FILM Portraiture

Film might seem to be an outdated method in a world awash with digital photography. I am not going to debate which one is better- I may as well argue over which tool in my tool box is better- because the answer is it simply depends on what I'm trying to accomplish. I love using film because it forces me to really slow down and consider the scene before I press the shutter, there is something rich and lovely about the tones produced by film that digital doesn't quite replicate. It's very, very close, though. There is something very satisfying pulling a freshly developed reel of film out of the developing tank to see the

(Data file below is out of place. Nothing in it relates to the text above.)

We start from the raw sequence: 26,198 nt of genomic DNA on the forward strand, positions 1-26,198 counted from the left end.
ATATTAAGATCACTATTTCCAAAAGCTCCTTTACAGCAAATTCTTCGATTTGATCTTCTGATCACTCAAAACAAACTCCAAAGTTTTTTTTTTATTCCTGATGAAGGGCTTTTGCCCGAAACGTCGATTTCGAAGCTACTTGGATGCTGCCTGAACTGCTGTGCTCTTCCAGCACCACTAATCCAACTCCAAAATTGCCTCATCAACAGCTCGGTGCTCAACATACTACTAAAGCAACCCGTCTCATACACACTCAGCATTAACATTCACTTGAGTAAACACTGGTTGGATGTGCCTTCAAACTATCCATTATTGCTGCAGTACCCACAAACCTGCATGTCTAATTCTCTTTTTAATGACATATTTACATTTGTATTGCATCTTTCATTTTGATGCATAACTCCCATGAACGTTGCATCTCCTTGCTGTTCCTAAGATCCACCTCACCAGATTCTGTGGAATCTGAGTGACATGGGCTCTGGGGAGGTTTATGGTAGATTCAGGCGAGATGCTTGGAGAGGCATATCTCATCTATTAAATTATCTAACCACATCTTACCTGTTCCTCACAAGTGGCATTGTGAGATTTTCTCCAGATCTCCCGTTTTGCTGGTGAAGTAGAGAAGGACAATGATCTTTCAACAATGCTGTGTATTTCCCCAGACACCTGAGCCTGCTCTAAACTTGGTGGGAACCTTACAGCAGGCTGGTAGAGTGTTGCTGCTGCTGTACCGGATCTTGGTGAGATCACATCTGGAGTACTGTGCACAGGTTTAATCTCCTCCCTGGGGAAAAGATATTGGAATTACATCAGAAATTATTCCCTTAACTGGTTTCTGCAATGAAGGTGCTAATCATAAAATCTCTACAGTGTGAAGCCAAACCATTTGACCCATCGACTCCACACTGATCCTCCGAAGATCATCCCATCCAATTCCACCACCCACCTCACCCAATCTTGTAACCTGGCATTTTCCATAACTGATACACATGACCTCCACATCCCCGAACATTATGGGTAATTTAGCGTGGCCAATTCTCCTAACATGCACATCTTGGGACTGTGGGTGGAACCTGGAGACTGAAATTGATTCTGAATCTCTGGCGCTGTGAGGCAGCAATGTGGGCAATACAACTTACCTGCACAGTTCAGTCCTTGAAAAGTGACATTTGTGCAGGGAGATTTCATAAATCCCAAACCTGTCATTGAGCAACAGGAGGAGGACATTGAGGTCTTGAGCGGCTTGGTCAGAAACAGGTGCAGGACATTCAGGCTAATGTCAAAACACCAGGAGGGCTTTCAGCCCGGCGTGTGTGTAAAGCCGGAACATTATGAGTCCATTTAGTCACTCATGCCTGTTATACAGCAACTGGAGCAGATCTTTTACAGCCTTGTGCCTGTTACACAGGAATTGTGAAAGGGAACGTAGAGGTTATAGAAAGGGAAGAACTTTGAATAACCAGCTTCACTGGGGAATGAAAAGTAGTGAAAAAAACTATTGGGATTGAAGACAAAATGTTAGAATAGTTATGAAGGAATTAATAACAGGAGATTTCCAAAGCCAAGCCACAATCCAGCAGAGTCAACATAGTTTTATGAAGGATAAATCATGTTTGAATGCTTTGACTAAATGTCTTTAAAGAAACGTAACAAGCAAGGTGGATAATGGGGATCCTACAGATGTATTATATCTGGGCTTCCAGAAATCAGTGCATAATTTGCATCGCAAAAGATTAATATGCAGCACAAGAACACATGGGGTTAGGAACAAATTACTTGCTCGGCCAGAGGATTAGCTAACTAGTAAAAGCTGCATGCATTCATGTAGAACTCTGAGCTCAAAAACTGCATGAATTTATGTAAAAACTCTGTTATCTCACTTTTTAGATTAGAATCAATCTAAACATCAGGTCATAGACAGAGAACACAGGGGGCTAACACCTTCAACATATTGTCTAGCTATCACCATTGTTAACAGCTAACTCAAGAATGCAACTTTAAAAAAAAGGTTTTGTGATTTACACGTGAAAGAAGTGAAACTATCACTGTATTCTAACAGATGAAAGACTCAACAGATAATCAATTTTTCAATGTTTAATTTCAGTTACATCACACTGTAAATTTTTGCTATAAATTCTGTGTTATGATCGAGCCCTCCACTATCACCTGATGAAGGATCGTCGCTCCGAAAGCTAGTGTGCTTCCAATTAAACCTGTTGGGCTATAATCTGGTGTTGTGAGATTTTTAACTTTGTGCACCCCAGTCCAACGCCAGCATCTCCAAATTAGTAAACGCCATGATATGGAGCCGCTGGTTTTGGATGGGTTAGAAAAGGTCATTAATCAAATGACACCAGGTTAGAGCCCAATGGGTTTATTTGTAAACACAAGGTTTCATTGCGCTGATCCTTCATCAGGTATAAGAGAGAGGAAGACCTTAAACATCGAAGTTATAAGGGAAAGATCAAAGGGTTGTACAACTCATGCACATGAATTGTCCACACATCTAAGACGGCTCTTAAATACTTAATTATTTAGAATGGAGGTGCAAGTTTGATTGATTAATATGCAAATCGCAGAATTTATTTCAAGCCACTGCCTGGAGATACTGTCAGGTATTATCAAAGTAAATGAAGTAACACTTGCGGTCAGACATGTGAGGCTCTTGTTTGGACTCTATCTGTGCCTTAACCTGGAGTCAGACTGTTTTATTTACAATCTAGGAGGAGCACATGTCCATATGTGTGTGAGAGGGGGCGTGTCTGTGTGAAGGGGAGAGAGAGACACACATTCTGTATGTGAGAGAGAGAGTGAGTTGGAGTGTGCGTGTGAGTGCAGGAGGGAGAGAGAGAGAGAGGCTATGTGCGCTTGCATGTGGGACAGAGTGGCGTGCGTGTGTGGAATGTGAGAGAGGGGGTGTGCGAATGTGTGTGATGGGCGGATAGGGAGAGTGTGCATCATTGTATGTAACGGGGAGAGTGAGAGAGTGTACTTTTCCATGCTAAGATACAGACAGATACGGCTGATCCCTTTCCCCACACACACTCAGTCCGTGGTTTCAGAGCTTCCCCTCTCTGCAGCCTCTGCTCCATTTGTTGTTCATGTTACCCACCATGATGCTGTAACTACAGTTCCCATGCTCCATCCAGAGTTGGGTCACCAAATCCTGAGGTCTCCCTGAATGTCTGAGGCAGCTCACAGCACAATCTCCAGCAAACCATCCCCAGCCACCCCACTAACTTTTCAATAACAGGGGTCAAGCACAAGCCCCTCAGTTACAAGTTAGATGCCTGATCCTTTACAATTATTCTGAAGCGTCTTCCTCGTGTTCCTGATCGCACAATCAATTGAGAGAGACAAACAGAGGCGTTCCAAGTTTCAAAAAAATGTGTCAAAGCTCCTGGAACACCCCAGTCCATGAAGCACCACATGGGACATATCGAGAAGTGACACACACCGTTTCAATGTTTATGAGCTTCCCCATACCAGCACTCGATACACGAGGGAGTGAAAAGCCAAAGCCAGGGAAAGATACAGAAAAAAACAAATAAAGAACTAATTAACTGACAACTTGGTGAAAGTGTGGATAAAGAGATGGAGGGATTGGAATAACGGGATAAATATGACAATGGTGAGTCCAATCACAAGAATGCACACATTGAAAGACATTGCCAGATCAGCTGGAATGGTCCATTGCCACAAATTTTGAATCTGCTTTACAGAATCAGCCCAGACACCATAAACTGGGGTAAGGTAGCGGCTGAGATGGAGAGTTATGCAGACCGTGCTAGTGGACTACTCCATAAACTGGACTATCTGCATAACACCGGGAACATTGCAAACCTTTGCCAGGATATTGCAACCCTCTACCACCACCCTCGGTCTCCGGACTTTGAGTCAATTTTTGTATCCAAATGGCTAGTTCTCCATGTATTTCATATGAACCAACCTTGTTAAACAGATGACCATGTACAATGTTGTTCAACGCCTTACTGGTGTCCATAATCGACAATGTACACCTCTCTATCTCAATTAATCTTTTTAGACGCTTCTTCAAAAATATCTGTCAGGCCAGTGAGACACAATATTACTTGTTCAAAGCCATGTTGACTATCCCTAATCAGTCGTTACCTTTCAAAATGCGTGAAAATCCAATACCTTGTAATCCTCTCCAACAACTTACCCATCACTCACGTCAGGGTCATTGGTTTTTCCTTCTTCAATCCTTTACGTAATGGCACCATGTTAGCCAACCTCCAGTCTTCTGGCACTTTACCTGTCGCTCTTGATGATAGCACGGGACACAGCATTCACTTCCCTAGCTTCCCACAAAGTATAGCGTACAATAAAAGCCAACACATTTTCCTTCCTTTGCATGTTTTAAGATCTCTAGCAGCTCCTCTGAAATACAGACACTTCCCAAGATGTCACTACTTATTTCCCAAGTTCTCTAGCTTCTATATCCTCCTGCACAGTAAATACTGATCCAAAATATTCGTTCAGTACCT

results, and sometimes I forget what was on the roll and it can be a lovely surprise. But what I love most is using film is pairing it with plastic cameras. Cheap, flawed, few controls, and results full of surprises that can be replicated in photoshop, but often require a lot of time and skill. The lenses are plastic, have distortions and flaws and rarely produce a sharp image. The cheap build quality lets light leak into the back of the camera and exposes parts of the film. It can totally destroy an image, or totally make it. Using it for portraiture is satisfying because the quirks and oddities can sometimes translate into emotions and character that brings the image together.